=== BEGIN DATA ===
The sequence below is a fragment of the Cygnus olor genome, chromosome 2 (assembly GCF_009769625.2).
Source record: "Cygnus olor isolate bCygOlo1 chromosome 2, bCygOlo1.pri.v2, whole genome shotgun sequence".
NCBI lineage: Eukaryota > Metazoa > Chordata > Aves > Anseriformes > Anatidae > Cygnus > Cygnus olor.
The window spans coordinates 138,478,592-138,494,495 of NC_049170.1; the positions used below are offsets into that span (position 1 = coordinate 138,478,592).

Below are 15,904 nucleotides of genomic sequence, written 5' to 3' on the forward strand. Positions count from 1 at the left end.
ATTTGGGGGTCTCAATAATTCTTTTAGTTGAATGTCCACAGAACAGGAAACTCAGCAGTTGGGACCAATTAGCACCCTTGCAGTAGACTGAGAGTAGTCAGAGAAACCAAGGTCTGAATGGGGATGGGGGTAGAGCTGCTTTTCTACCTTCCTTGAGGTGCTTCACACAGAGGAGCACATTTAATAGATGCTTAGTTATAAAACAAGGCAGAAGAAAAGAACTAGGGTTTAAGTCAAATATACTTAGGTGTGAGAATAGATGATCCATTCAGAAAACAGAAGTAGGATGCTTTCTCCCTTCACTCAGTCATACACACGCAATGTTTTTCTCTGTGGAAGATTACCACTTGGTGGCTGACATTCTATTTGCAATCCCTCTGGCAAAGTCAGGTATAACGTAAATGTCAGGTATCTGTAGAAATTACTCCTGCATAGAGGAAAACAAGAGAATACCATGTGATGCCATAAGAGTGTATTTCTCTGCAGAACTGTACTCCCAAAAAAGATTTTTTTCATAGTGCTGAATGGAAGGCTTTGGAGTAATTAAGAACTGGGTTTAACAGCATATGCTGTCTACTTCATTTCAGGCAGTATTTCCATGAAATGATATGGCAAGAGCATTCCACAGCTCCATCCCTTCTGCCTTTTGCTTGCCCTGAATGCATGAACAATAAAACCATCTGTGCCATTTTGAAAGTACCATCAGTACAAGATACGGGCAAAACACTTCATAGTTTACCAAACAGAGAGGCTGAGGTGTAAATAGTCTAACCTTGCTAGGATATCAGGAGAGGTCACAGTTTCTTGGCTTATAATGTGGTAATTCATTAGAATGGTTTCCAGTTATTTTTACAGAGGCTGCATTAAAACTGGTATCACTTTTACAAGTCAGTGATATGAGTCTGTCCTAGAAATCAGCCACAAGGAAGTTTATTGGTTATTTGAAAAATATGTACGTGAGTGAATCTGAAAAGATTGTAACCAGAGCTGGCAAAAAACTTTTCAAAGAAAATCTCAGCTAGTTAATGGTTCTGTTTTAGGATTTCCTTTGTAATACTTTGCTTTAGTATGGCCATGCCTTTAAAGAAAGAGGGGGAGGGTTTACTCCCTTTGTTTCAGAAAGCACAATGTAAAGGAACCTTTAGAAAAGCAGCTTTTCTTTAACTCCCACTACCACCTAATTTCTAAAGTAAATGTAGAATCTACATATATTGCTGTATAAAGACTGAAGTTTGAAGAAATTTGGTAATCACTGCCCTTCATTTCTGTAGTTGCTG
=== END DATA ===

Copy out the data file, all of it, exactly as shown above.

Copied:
The sequence below is a fragment of the Cygnus olor genome, chromosome 2 (assembly GCF_009769625.2).
Source record: "Cygnus olor isolate bCygOlo1 chromosome 2, bCygOlo1.pri.v2, whole genome shotgun sequence".
NCBI lineage: Eukaryota > Metazoa > Chordata > Aves > Anseriformes > Anatidae > Cygnus > Cygnus olor.
The window spans coordinates 138,478,592-138,494,495 of NC_049170.1; the positions used below are offsets into that span (position 1 = coordinate 138,478,592).

Below are 15,904 nucleotides of genomic sequence, written 5' to 3' on the forward strand. Positions count from 1 at the left end.
ATTTGGGGGTCTCAATAATTCTTTTAGTTGAATGTCCACAGAACAGGAAACTCAGCAGTTGGGACCAATTAGCACCCTTGCAGTAGACTGAGAGTAGTCAGAGAAACCAAGGTCTGAATGGGGATGGGGGTAGAGCTGCTTTTCTACCTTCCTTGAGGTGCTTCACACAGAGGAGCACATTTAATAGATGCTTAGTTATAAAACAAGGCAGAAGAAAAGAACTAGGGTTTAAGTCAAATATACTTAGGTGTGAGAATAGATGATCCATTCAGAAAACAGAAGTAGGATGCTTTCTCCCTTCACTCAGTCATACACACGCAATGTTTTTCTCTGTGGAAGATTACCACTTGGTGGCTGACATTCTATTTGCAATCCCTCTGGCAAAGTCAGGTATAACGTAAATGTCAGGTATCTGTAGAAATTACTCCTGCATAGAGGAAAACAAGAGAATACCATGTGATGCCATAAGAGTGTATTTCTCTGCAGAACTGTACTCCCAAAAAAGATTTTTTTCATAGTGCTGAATGGAAGGCTTTGGAGTAATTAAGAACTGGGTTTAACAGCATATGCTGTCTACTTCATTTCAGGCAGTATTTCCATGAAATGATATGGCAAGAGCATTCCACAGCTCCATCCCTTCTGCCTTTTGCTTGCCCTGAATGCATGAACAATAAAACCATCTGTGCCATTTTGAAAGTACCATCAGTACAAGATACGGGCAAAACACTTCATAGTTTACCAAACAGAGAGGCTGAGGTGTAAATAGTCTAACCTTGCTAGGATATCAGGAGAGGTCACAGTTTCTTGGCTTATAATGTGGTAATTCATTAGAATGGTTTCCAGTTATTTTTACAGAGGCTGCATTAAAACTGGTATCACTTTTACAAGTCAGTGATATGAGTCTGTCCTAGAAATCAGCCACAAGGAAGTTTATTGGTTATTTGAAAAATATGTACGTGAGTGAATCTGAAAAGATTGTAACCAGAGCTGGCAAAAAACTTTTCAAAGAAAATCTCAGCTAGTTAATGGTTCTGTTTTAGGATTTCCTTTGTAATACTTTGCTTTAGTATGGCCATGCCTTTAAAGAAAGAGGGGGAGGGTTTACTCCCTTTGTTTCAGAAAGCACAATGTAAAGGAACCTTTAGAAAAGCAGCTTTTCTTTAACTCCCACTACCACCTAATTTCTAAAGTAAATGTAGAATCTACATATATTGCTGTATAAAGACTGAAGTTTGAAGAAATTTGGTAATCACTGCCCTTCATTTCTGTAGTTGCTG